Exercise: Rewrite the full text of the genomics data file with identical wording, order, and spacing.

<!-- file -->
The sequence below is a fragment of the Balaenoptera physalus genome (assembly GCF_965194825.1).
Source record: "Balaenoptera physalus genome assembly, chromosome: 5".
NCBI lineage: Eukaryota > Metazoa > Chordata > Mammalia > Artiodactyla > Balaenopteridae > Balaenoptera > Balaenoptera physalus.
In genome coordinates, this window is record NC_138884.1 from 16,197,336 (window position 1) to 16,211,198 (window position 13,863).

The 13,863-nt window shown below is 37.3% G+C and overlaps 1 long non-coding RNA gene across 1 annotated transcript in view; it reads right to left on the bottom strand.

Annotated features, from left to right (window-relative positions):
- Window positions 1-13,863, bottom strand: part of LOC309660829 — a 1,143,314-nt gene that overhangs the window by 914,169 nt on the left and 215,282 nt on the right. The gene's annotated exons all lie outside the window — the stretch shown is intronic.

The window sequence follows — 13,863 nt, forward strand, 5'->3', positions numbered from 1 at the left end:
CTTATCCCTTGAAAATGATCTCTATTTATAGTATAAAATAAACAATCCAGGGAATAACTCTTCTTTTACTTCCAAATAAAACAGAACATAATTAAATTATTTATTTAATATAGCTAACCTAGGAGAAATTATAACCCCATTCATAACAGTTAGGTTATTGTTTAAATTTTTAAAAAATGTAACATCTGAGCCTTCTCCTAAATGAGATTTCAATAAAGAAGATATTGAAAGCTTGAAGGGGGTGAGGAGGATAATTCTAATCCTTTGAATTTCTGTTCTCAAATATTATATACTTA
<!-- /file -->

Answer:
The sequence below is a fragment of the Balaenoptera physalus genome (assembly GCF_965194825.1).
Source record: "Balaenoptera physalus genome assembly, chromosome: 5".
NCBI lineage: Eukaryota > Metazoa > Chordata > Mammalia > Artiodactyla > Balaenopteridae > Balaenoptera > Balaenoptera physalus.
In genome coordinates, this window is record NC_138884.1 from 16,197,336 (window position 1) to 16,211,198 (window position 13,863).

The 13,863-nt window shown below is 37.3% G+C and overlaps 1 long non-coding RNA gene across 1 annotated transcript in view; it reads right to left on the bottom strand.

Annotated features, from left to right (window-relative positions):
- Window positions 1-13,863, bottom strand: part of LOC309660829 — a 1,143,314-nt gene that overhangs the window by 914,169 nt on the left and 215,282 nt on the right. The gene's annotated exons all lie outside the window — the stretch shown is intronic.

The window sequence follows — 13,863 nt, forward strand, 5'->3', positions numbered from 1 at the left end:
CTTATCCCTTGAAAATGATCTCTATTTATAGTATAAAATAAACAATCCAGGGAATAACTCTTCTTTTACTTCCAAATAAAACAGAACATAATTAAATTATTTATTTAATATAGCTAACCTAGGAGAAATTATAACCCCATTCATAACAGTTAGGTTATTGTTTAAATTTTTAAAAAATGTAACATCTGAGCCTTCTCCTAAATGAGATTTCAATAAAGAAGATATTGAAAGCTTGAAGGGGGTGAGGAGGATAATTCTAATCCTTTGAATTTCTGTTCTCAAATATTATATACTTA